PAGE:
Canadian Appeal for the Widows and Orphans of the South African War

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Canadian Appeal for the Widows and Orphans of the South African War  (1900) 
by Malcolm Graeme Cameron

Patriotic Address


Delivered at Dungannon, March 15, 1900


BY M. G. Cameron, OF GODERICH.


At a Concert in Aid of the Fund for the Benefit of the Widows and Orphans of the Canadian Soldiers Killed in the South African War.


I feel that there has been conferred upon me a distinguished honour in the invitation to address you for a few moments this evening upon a subject so dear, I am sure, to the hearts of all of those within sound of my voice, and of thrilling interest and importance to every citizen of Canada who can from the heart say, "This is my own, my native land," and who delights to hear not once, but oft repeated, the story of the heroic deeds of those of his own soil, who have crossed the sea to fight the common battle for the common heritage.

My theme is not a contentious one. There is no room for argument respecting it. There are not (to use a familiar expression), two sides to it. It affords no basis for heated discussion such as sometimes has been heard within these walls. There is absolute unanimity here, no dissent or disputation, not a word, not a sound of disapproval: but on the contrary heartfelt, atfectionate, intense accord when I give utterance to this sentiment—Love fervent, un-ending love, this day pours forth for our illustrious fellow countrymen who are fighting and dying to maintain unsullied and untarnished the honour and glory of the British Empire on the hills and dales of Southern Africa.

Our hearts were stirred with deepest pride, pride of our country, pride of its sons, (and how natural the feeling), when the news flashed under the sea and over the wires that these young men, fresh from peaceful vocations, untutored in the arts of war, mere tyros in military accomplishments, lacking wholly that knowledge which only comes from practical experience, had taken a foremost place, the place of danger and of death with the most thoroughly trained "soldiers of the Queen." and with heroic valour had precipitated themselves upon the foe.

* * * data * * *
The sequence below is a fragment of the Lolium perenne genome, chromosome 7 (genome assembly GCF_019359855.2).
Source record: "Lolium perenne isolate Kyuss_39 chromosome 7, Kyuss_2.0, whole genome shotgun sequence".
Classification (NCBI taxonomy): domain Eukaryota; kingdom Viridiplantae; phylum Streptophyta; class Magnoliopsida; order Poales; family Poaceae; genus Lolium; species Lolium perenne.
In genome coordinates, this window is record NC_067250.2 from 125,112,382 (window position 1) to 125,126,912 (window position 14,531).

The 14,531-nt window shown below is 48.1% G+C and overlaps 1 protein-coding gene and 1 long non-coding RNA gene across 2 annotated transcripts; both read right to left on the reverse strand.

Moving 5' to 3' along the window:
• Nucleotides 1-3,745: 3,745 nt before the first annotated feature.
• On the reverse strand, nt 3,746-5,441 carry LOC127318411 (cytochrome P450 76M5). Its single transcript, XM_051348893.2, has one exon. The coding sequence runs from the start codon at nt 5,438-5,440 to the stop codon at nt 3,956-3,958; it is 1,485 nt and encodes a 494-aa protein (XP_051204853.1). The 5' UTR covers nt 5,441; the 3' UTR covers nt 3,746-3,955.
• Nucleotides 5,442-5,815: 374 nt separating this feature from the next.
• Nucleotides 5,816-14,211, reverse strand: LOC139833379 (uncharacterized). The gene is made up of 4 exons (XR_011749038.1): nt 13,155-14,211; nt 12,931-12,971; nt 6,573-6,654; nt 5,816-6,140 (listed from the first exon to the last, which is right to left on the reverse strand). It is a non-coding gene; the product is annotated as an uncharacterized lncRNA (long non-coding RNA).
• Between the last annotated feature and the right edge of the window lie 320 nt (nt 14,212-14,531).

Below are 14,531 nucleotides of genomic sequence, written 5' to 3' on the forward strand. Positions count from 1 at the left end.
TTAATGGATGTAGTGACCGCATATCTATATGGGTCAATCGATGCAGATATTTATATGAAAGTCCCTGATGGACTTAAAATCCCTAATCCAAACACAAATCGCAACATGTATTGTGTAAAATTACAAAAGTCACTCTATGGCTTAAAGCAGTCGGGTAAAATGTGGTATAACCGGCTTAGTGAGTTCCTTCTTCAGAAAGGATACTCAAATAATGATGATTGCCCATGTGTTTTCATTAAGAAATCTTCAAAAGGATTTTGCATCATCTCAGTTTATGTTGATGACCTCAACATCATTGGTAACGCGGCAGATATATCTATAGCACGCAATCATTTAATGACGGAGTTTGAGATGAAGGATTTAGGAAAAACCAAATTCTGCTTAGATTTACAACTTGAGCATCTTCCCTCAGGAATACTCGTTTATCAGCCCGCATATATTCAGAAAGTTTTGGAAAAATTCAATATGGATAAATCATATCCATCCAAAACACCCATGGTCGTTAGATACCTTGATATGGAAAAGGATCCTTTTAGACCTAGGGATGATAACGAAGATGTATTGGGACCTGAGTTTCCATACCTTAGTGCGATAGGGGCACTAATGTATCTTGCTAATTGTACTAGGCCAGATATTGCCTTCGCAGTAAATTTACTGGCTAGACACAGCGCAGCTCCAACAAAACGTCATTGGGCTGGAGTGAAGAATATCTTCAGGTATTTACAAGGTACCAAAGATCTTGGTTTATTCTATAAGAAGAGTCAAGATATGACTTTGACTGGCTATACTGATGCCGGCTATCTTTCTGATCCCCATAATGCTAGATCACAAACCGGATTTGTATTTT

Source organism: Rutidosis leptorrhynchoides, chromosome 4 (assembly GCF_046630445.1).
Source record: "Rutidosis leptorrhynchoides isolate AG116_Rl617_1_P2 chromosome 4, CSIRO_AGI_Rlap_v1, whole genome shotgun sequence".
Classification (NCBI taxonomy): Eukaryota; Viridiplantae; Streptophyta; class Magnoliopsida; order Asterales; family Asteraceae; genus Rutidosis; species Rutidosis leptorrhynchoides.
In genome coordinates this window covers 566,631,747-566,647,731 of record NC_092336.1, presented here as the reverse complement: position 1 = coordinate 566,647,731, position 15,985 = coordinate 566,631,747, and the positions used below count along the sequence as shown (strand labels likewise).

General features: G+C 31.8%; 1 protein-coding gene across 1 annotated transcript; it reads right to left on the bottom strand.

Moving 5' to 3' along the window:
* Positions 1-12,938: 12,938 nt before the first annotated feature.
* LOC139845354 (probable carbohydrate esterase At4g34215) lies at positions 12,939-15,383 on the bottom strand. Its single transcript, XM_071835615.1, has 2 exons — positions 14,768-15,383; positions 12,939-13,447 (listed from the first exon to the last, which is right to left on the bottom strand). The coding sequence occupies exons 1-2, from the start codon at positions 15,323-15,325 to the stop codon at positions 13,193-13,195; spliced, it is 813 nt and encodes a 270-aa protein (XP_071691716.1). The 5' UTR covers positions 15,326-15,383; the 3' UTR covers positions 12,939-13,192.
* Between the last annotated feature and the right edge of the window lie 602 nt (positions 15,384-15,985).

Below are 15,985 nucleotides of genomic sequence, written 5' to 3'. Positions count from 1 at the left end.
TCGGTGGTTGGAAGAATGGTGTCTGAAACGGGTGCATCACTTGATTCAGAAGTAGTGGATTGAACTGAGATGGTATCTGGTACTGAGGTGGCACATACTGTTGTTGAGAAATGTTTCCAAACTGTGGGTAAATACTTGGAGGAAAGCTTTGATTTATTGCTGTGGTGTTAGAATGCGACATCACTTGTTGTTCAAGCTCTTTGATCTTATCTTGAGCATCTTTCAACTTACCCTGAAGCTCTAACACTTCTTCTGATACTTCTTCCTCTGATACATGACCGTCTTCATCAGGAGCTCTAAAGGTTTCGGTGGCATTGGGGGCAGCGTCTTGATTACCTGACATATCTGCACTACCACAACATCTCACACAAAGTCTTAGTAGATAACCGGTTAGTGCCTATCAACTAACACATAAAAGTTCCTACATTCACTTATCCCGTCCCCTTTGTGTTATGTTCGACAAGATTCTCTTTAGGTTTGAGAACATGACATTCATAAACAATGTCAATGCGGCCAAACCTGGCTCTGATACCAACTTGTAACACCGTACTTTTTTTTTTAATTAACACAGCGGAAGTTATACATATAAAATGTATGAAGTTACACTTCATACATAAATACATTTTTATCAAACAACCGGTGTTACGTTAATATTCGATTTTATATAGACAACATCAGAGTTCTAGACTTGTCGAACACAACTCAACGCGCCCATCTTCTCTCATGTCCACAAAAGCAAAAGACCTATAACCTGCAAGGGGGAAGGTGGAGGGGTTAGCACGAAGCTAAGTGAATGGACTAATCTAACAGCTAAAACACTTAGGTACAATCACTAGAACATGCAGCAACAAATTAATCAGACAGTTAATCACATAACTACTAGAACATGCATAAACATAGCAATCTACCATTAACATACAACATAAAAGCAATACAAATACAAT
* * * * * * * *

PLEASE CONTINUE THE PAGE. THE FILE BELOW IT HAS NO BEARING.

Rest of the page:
I do not think I am making a rash statement, or one for which I could properly or fairly be rebuked, when I say thar the history of civilized nations will be searched in vain for the discovery of an instance of greater enthusiasm in a case where, as here, sentimental considerations, (as distinct from material advantages), largely prevailed, than that exhibited when by our own voluntary act, at the hint of danger to Victoria's Crown and Imperial Sway, the flower of Canadian youth and chivalry eagerly, joyously, went forth to meet the onslaught of a determined and intrepid adversary in defence of Liberty and Justice.

The occasion was ripe for the course taken. The spirit of the times called for this spontaneous demonstration of lealty and loyalty. History will record on the brightest page that tells the story of British achievements, its appropriateness, and declare its effectiveness.

The time had arrived when it became expedient to let the world know, and particularly those European Nations that are constantly barking at the heels of Britain, (they would bite if they dared), that she has at her back, and ready, aye always ready at her gentlest call, a united Colonial Empire, vast in extent, boundless in resource, and peopled by a race determined of resolution, swift in performance, and if you will permit the expression, stubborn of will, at all events when right is involved, and that the inhabitants of these mighty and powerful countries must also be dealt with, and in the event of attempted oppression of the mother land, or unwarrantable interference in her affairs, the cubs beyond the sea would, with stentorian voice, proclaim in the hearing of all mankind, this patriotic defiance:

When'er the Fates on our Empire frown,
While an envious world looks on;
At the hint of change to land or Crown,
Or of fields to be fought and won;
Then from the corners of the earth,
And borne upon every breeze.
Comes a growl, proclaiming; the ties of birth.
From the cubs beyond the sea.

From the plains of the "Queen of the snows"
they come;
From the Isles of the Torrid Zone;
From the farthest land where the "morning
drum"
Tells of their Queen and Home:
When the lion roars as he meets the foe,
And gathers to leap and seize.
With an answering roar to the battle go
The cubs from beyond the seas.

Oh! ne'er shall the land that can breed such
sons.
That can boast such a litter of cubs.
E'er sink to a nation that fights and runs.
That shrinks from the hardest rubs!
The flag that for Home and Freedom stands
Shall ever face the breeze.
Cherished and kept by the strong right
hands
Of the cubs beyond the seas.

The action of the Government of Britain in making reply to the ultimatum of the Republic of the Transvaal, which was couched in impudent and defiant language, indicating overweening conceit, and lamentable ignorance of palpable facts, by pointing the cannon's mouth towards Pretoria, its metropolis, requires no defence from us.